Academic journal article Journal of Leisure Research

Seeking Judgment Free Spaces: Poverty, Leisure, and Social Inclusion

Academic journal article Journal of Leisure Research

Seeking Judgment Free Spaces: Poverty, Leisure, and Social Inclusion

Article excerpt

Over the last 20 years, we have seen the proliferation of poverty and homelessness in North America. Poverty is found in urban and rural areas and in affluent regions; no community is immune (Lee, 2000; Senate Standing Committee on Agriculture & Forestry, 2006). With the recent economic crises, poverty rates are growing, and news reports detailing "mortgage foreclosures, the squalid state of much social housing, and the growing ranks of those living on the streets are finally becoming topics of mainstream discussion" (Mair & Trussell, in press). At the same time, similar to other Western countries, in the last two decades social support programs in Canada were restructured - moving from welfare to work programs and shifting the onus of responsibility from social institutions to individual citizens (Chouinard & Crooks; Coulter, 2009; Gazso, 2007). Given the dramatic shifts in governance and support systems affecting those living in poverty, and the recent economic crises that have characterized the early twenty-first century, there is no better time to try to understand the impacts of these changes as well as to consider how they might be addressed.

Despite the growing prevalence of homelessness in North American society, relatively little research to date in the field of leisure studies has focused on those individuals and families who are homeless or are struggling to maintain a stable living environment. Notable exceptions are studies by Klitzing (2003; 2004), Dawson and Harrington (1996), and Tirone (2003/2004). Nonetheless, it is important to explore leisure's potential role in helping to address what Mills (1959) called "private troubles" and "public issues."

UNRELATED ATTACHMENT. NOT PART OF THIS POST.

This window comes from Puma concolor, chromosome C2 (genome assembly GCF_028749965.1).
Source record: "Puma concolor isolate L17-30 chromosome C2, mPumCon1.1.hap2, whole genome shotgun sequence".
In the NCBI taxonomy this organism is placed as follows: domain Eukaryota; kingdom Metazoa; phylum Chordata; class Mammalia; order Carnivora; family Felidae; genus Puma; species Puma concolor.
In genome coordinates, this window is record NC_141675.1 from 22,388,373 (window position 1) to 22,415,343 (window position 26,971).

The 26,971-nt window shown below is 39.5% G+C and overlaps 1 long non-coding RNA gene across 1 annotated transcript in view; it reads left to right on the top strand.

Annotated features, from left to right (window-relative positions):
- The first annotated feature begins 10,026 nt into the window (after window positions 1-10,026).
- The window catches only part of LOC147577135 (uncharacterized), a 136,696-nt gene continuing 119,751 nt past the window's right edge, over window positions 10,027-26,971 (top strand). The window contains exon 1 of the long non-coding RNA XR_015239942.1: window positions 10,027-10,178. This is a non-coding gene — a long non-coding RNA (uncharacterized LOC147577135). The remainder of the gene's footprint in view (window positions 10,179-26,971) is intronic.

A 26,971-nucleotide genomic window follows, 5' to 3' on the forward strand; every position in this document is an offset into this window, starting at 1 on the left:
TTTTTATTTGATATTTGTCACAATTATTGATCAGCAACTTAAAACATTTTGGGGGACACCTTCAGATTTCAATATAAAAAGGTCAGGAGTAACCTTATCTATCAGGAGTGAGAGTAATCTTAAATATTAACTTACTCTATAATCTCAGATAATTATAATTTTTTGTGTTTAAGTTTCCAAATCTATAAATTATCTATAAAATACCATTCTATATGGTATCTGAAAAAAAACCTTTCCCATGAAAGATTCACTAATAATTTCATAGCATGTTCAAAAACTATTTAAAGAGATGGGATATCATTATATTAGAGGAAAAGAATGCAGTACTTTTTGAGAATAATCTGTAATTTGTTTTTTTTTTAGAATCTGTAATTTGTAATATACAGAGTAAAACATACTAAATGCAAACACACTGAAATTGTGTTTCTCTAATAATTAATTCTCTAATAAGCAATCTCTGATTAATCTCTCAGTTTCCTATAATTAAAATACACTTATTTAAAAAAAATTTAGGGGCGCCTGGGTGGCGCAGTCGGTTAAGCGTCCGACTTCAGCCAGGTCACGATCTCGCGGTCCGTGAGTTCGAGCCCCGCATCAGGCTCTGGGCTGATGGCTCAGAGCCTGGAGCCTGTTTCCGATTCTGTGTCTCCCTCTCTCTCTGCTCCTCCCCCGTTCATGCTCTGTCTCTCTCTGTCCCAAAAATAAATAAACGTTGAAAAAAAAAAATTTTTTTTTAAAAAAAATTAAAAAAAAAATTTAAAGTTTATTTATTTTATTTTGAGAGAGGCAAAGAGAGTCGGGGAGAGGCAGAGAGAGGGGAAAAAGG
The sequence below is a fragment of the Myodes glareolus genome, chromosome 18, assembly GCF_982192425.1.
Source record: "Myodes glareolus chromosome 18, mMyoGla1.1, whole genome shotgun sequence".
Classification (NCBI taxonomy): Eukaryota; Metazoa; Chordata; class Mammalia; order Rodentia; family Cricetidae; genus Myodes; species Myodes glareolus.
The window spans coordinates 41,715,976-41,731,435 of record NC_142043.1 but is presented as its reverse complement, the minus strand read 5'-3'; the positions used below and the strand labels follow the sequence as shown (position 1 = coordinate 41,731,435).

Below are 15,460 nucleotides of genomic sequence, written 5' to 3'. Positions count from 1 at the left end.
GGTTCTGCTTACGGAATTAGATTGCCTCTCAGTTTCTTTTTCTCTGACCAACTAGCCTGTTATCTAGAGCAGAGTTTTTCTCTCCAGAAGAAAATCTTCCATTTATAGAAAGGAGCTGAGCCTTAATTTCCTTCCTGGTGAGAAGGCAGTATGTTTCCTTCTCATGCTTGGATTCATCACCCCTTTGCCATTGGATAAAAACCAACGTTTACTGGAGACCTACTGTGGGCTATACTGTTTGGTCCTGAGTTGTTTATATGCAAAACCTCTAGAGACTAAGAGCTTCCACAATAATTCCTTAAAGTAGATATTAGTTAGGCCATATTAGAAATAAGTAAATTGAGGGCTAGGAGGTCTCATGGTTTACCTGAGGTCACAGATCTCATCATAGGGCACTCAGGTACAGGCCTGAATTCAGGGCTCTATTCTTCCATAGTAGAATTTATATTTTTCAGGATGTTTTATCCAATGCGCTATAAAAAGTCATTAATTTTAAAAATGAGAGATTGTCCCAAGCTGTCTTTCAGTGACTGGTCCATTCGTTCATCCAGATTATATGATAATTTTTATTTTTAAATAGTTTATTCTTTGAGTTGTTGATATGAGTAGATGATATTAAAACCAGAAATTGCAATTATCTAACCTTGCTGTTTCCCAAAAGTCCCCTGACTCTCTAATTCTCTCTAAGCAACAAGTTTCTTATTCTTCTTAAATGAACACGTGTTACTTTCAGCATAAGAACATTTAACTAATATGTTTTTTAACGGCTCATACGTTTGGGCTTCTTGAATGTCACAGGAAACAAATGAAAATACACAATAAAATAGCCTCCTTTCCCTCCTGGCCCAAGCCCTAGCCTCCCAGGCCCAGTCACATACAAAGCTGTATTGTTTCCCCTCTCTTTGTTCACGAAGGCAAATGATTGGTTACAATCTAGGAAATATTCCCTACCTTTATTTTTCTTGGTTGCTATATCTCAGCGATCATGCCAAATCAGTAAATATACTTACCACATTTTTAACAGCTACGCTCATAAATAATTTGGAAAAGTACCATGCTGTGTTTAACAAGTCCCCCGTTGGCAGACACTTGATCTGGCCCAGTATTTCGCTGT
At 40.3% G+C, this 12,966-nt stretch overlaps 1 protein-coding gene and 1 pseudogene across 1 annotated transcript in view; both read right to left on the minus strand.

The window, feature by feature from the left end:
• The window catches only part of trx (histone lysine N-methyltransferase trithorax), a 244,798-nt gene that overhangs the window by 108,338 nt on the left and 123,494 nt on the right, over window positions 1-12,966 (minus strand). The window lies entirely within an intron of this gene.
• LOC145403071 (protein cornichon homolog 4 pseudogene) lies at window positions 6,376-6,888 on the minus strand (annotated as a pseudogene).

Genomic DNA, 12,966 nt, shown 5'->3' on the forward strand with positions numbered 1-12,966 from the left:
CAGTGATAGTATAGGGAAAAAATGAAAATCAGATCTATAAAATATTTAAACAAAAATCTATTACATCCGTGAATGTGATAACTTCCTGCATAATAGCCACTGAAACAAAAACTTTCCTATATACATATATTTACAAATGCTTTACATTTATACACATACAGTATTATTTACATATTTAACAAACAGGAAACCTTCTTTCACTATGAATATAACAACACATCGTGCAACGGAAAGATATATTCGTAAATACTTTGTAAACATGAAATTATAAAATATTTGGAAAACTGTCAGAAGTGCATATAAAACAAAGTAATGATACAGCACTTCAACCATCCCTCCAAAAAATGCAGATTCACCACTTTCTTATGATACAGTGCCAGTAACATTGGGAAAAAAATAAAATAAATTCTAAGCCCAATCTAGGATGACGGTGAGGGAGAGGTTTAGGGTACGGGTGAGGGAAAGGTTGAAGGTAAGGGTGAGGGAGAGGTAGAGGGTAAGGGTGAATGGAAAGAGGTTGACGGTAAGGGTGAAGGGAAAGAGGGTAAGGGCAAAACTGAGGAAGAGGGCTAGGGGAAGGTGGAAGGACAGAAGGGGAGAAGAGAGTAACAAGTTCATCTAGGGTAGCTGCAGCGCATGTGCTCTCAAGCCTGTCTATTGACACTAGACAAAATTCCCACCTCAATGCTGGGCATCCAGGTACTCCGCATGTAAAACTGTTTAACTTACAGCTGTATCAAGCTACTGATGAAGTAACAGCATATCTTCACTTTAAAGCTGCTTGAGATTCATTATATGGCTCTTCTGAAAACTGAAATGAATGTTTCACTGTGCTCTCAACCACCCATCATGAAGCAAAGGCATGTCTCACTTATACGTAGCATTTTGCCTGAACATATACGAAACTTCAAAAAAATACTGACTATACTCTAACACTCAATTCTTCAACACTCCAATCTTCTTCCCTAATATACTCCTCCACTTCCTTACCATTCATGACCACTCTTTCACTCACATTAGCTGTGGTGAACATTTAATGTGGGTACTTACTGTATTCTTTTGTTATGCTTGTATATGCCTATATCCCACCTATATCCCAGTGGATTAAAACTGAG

While leisure experiences may not solve the social ills of poverty and homelessness, they may help contribute to a higher quality of life. The Canadian Council on Social Development (a non-profit social policy and research organization) argued that access to recreation programming, particularly for youth, may be a fundamental component of addressing some of the challenges presented by living in poverty (CCSD, 2001). Yet those working in the field of poverty and homelessness would do well to pay even greater attention to our field and to see the role leisure can play in the lives of those experiencing these challenges. For instance, Klitzing's (2003; 2004) work showed leisure as a coping mechanism to help alleviate stress caused by poverty and homelessness. Tirone (2003/2004) revealed how recreation "reduced the level of stress ... and helped [low-income] people to raise their level of skills" (p. 164). Dawson and Harrington (1996; see also Dawson, 2000) suggested leisure has a role to play in helping individuals who are homeless stave-off the effects of being increasingly marginalized. Leisure, in its very best sense, becomes a vehicle, a strategy for helping people link in to social life and can aid the goal of inclusion.

Therefore, the purpose of our study was to examine and understand the experiences and meanings of leisure for individuals living in poverty and who are homeless or at imminent risk of becoming homeless. More specifically, we wanted to explore the role of community service organizations in these individuals' lives, and to assess how they can be more relevant and responsive to the needs of people who are socially marginalized. Thus, we followed Lee (2000) in seeking out the perspectives of recent immigrants, non-permanent residents, visible minorities, persons with disabilities, lone-parent families, women and single individuals as they are more likely to experience poverty (see also Townson, 2000; Wallis & Kwok, 2008).

Our project was situated in the Region of Waterloo, an area in southern Ontario, Canada with a population of approximately 533,700 people (Region of Waterloo, 2009). The Region of Waterloo, made up of three urban municipalities and four rural townships, has a blend of manufacturing, service, agricultural, and high tech industries and is considered to be a relatively prosperous area. …

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